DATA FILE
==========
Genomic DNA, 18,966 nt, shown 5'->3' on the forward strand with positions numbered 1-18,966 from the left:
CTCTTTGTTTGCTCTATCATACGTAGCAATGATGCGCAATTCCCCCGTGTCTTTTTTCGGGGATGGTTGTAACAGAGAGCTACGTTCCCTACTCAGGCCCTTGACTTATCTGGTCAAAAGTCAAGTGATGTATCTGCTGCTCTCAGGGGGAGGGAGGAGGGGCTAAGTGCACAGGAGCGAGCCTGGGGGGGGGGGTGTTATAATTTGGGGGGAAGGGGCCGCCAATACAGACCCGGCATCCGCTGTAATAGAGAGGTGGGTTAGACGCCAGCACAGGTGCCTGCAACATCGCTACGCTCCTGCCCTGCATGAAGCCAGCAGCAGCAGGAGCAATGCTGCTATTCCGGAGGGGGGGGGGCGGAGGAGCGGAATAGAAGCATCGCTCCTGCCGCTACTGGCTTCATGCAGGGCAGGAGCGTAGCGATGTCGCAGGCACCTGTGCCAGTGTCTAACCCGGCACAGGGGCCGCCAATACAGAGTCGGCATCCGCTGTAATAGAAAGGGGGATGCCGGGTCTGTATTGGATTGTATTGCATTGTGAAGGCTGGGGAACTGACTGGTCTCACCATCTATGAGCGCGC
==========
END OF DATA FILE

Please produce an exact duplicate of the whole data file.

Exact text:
Genomic DNA, 18,966 nt, shown 5'->3' on the forward strand with positions numbered 1-18,966 from the left:
CTCTTTGTTTGCTCTATCATACGTAGCAATGATGCGCAATTCCCCCGTGTCTTTTTTCGGGGATGGTTGTAACAGAGAGCTACGTTCCCTACTCAGGCCCTTGACTTATCTGGTCAAAAGTCAAGTGATGTATCTGCTGCTCTCAGGGGGAGGGAGGAGGGGCTAAGTGCACAGGAGCGAGCCTGGGGGGGGGGGTGTTATAATTTGGGGGGAAGGGGCCGCCAATACAGACCCGGCATCCGCTGTAATAGAGAGGTGGGTTAGACGCCAGCACAGGTGCCTGCAACATCGCTACGCTCCTGCCCTGCATGAAGCCAGCAGCAGCAGGAGCAATGCTGCTATTCCGGAGGGGGGGGGGCGGAGGAGCGGAATAGAAGCATCGCTCCTGCCGCTACTGGCTTCATGCAGGGCAGGAGCGTAGCGATGTCGCAGGCACCTGTGCCAGTGTCTAACCCGGCACAGGGGCCGCCAATACAGAGTCGGCATCCGCTGTAATAGAAAGGGGGATGCCGGGTCTGTATTGGATTGTATTGCATTGTGAAGGCTGGGGAACTGACTGGTCTCACCATCTATGAGCGCGC